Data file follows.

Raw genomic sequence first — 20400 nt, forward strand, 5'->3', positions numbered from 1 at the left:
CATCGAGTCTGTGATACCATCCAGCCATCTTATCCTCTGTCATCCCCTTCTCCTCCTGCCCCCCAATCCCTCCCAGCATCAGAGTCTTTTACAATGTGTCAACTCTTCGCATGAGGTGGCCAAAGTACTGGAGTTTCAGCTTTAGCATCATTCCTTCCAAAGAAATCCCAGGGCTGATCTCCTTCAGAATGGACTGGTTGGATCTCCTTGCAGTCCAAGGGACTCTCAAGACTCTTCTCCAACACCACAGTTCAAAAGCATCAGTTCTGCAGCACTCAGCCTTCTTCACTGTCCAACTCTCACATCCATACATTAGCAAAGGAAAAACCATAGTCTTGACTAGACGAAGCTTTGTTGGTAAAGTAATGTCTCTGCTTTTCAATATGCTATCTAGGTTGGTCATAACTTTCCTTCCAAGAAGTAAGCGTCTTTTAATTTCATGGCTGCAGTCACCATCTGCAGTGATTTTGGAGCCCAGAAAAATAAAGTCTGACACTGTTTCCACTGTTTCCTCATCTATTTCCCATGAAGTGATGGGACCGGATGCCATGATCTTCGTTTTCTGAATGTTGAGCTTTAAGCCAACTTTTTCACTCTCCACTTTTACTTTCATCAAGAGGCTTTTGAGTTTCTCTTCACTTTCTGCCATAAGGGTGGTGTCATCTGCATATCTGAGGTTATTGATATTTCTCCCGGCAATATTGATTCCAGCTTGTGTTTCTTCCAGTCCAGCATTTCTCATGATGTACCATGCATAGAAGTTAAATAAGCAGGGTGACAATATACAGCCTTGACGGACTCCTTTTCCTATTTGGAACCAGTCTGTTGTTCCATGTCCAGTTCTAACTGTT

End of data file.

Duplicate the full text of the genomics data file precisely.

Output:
Raw genomic sequence first — 20400 nt, forward strand, 5'->3', positions numbered from 1 at the left:
CATCGAGTCTGTGATACCATCCAGCCATCTTATCCTCTGTCATCCCCTTCTCCTCCTGCCCCCCAATCCCTCCCAGCATCAGAGTCTTTTACAATGTGTCAACTCTTCGCATGAGGTGGCCAAAGTACTGGAGTTTCAGCTTTAGCATCATTCCTTCCAAAGAAATCCCAGGGCTGATCTCCTTCAGAATGGACTGGTTGGATCTCCTTGCAGTCCAAGGGACTCTCAAGACTCTTCTCCAACACCACAGTTCAAAAGCATCAGTTCTGCAGCACTCAGCCTTCTTCACTGTCCAACTCTCACATCCATACATTAGCAAAGGAAAAACCATAGTCTTGACTAGACGAAGCTTTGTTGGTAAAGTAATGTCTCTGCTTTTCAATATGCTATCTAGGTTGGTCATAACTTTCCTTCCAAGAAGTAAGCGTCTTTTAATTTCATGGCTGCAGTCACCATCTGCAGTGATTTTGGAGCCCAGAAAAATAAAGTCTGACACTGTTTCCACTGTTTCCTCATCTATTTCCCATGAAGTGATGGGACCGGATGCCATGATCTTCGTTTTCTGAATGTTGAGCTTTAAGCCAACTTTTTCACTCTCCACTTTTACTTTCATCAAGAGGCTTTTGAGTTTCTCTTCACTTTCTGCCATAAGGGTGGTGTCATCTGCATATCTGAGGTTATTGATATTTCTCCCGGCAATATTGATTCCAGCTTGTGTTTCTTCCAGTCCAGCATTTCTCATGATGTACCATGCATAGAAGTTAAATAAGCAGGGTGACAATATACAGCCTTGACGGACTCCTTTTCCTATTTGGAACCAGTCTGTTGTTCCATGTCCAGTTCTAACTGTT